The point would be to rob execution of its sting, to sanitize it of any cause for dread—in anticipation or in the act. Yes, there would still be something to dread in anticipation but it would be abstract, bloodless and only slightly less routine and inevitable than the natural process of aging (and how sharply does that worry cramp our style?). We sometimes wish for ourselves or others that when we die we do so quietly in our sleep. We think this the paradigm of peaceful ways to go. The ideal would be to make execution similar to this as well. Only one thing again would distinguish it from what we wish for us all: it would very likely be premature.

The question is: would we have any use for such a “punishment”?

To be sure, it would remain an undesirable thing to do to someone who grievously offended the community but would minimize the semblance of the rage we associate with vengeance. It would merely pull the rug out from under the normal expectation we have for a life of normal duration—doom would hang like a blade over our necks suspended by the whim of a child but neither the blade nor the child would be visible to us. As such, it could serve the same lesson we now purport to teach the criminal (and imprint on the community at large): that when someone commits an act so wrong, we must honor them with the responsibility because we take them to be rational agents who, as Kant would say, freely chose this as their fate. There is really no call to get emotionally worked up about it anymore than we might be at getting the result from a tool we were warned to expect when blatantly misused. What’s done is done and what happens as a consequence is “par for the course”.

I can imagine a society of rational agents for whom this would be the end of the matter.

I don’t think it describes us, however. I think we want to see suffering, anguish, or at least imagine the writhing of the convicted alone at night on his cot for years before his demise at the thought of what will be lost forever. We want him to feel to the bottom of his being the despair of those who die slowly knowing they themselves willfully instigated the chain of events.

We would never admit publicly to a certain glee at stories of people’s heads exploding in flames or bowels loosening or bladders draining on repeated applications of procedures we are assured would be as painless as possible.

I believe, for someone particularly close to the victim of a capital crime, when something like that doesn’t happen at an execution—when the whole thing is carried off with anti-climactic efficiency—there can be real disappointment. It is not enough for the murderer to simply enjoy a scheduled death and escape further torture. Certainly, the aggrieved survivor shall not so easily be acquitted of his or her own pain.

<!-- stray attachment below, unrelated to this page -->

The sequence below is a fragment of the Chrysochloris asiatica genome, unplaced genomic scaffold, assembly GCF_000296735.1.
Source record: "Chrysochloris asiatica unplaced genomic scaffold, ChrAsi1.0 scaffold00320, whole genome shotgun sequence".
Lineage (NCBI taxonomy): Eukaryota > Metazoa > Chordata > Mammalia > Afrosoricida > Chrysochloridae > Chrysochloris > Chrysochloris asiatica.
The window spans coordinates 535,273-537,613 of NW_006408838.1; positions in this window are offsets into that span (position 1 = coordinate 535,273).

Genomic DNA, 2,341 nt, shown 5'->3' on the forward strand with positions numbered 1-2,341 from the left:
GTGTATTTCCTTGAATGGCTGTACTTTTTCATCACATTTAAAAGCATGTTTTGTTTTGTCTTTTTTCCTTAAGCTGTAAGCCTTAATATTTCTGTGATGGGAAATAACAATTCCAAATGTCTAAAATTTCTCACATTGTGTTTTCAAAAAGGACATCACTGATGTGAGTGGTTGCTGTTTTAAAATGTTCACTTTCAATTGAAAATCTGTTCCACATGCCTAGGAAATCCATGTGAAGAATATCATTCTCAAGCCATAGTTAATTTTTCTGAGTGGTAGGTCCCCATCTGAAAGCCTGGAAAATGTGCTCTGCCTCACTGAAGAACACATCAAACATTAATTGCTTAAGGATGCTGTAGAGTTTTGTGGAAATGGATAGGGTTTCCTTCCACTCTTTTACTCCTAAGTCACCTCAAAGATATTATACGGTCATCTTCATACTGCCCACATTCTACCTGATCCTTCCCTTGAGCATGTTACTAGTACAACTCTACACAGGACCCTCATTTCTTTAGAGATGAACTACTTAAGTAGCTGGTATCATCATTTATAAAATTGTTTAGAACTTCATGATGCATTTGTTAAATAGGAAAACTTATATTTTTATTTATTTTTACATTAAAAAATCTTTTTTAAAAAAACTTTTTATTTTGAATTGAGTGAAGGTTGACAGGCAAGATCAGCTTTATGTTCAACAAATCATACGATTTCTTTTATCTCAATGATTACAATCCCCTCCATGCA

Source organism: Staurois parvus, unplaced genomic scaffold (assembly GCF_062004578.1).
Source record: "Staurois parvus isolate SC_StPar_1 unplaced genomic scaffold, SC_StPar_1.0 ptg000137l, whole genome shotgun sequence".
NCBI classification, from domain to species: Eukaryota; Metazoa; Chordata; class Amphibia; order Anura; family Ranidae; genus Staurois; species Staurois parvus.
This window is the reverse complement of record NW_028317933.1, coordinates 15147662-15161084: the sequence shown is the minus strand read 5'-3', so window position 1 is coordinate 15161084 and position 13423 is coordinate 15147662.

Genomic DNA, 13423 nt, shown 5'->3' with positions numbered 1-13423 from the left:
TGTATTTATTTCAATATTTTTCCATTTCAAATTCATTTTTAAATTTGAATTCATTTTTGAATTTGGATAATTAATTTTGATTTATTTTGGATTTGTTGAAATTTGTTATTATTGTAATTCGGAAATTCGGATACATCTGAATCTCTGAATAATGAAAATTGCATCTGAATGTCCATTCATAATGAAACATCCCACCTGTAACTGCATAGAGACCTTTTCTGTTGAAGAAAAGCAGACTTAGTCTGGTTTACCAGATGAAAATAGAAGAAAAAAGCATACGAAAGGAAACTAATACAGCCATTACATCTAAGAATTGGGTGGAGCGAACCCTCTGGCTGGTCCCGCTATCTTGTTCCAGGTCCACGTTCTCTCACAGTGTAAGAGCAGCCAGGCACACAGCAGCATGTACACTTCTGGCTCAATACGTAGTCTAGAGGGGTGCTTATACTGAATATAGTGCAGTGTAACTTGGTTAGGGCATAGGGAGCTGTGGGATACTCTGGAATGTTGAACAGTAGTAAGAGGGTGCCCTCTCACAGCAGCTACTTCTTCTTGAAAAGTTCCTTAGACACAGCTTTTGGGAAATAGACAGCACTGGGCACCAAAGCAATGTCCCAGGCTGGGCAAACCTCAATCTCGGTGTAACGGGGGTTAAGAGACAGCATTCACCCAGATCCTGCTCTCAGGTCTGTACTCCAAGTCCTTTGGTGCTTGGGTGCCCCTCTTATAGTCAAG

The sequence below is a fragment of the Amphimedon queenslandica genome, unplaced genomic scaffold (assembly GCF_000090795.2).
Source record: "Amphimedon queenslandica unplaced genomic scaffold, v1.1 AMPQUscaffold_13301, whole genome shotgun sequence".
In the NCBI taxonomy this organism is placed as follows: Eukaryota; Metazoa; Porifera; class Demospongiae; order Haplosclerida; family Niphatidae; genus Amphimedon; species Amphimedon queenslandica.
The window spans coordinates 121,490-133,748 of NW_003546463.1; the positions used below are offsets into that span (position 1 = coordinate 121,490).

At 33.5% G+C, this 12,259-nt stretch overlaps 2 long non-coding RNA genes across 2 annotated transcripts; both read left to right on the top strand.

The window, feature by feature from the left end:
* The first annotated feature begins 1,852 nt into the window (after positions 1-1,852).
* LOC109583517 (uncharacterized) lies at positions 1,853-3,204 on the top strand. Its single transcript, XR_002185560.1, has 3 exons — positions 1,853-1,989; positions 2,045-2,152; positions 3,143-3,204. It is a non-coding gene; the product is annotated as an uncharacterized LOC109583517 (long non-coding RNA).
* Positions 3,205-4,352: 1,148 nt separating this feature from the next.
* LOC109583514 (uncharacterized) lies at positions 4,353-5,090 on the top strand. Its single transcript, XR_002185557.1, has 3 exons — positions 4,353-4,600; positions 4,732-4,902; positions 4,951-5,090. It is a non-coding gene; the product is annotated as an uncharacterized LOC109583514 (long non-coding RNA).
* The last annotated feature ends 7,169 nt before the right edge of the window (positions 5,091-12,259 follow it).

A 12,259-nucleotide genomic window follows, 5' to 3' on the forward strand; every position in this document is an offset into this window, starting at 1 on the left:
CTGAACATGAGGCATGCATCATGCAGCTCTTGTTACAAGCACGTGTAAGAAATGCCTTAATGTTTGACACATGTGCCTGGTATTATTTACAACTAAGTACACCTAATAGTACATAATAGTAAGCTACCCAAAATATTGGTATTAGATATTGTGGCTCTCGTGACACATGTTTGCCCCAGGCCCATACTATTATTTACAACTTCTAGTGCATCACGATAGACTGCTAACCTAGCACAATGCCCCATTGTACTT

And I suspect the same for very many of the rest of us as well.

If we are embarrassed by this naked revel in suffering, and if the trappings of justice were invented to deal with just such embarrassment (much as the ritual of the wedding and the institution of marriage were as communally sanctioned fronts for private acts of lust), it bespeaks of the capacity to transcend bastardized animal impulses—but only a capacity, not any great ambition. Nor is any animal a bastard.

We are not animals. We are an embarrassment.

…The virtue of a system of execution by an aggrieved survivor of the victim is that the embarrassment is explicit—the field for moral chicanery minified—while still paying homage to what it means to be human and not yet fully debarbarized.

Notes

1. Hugo Adam Bedau, “A Matter of Life and Death” in Crime and Punishment: Philosophic Explorations, Michael J. Gorr and Sterling Harwood, eds., (Boston and London: Jones and Bartlett, 1995), p. 503. [From Death is Different: Studies in Morality, Law, and Politics of Capital Punishment, (Boston: Northeastern University Press, 1987).]

Posted by luno in capital punishment (Wednesday August 17, 2005 at 1:16 pm)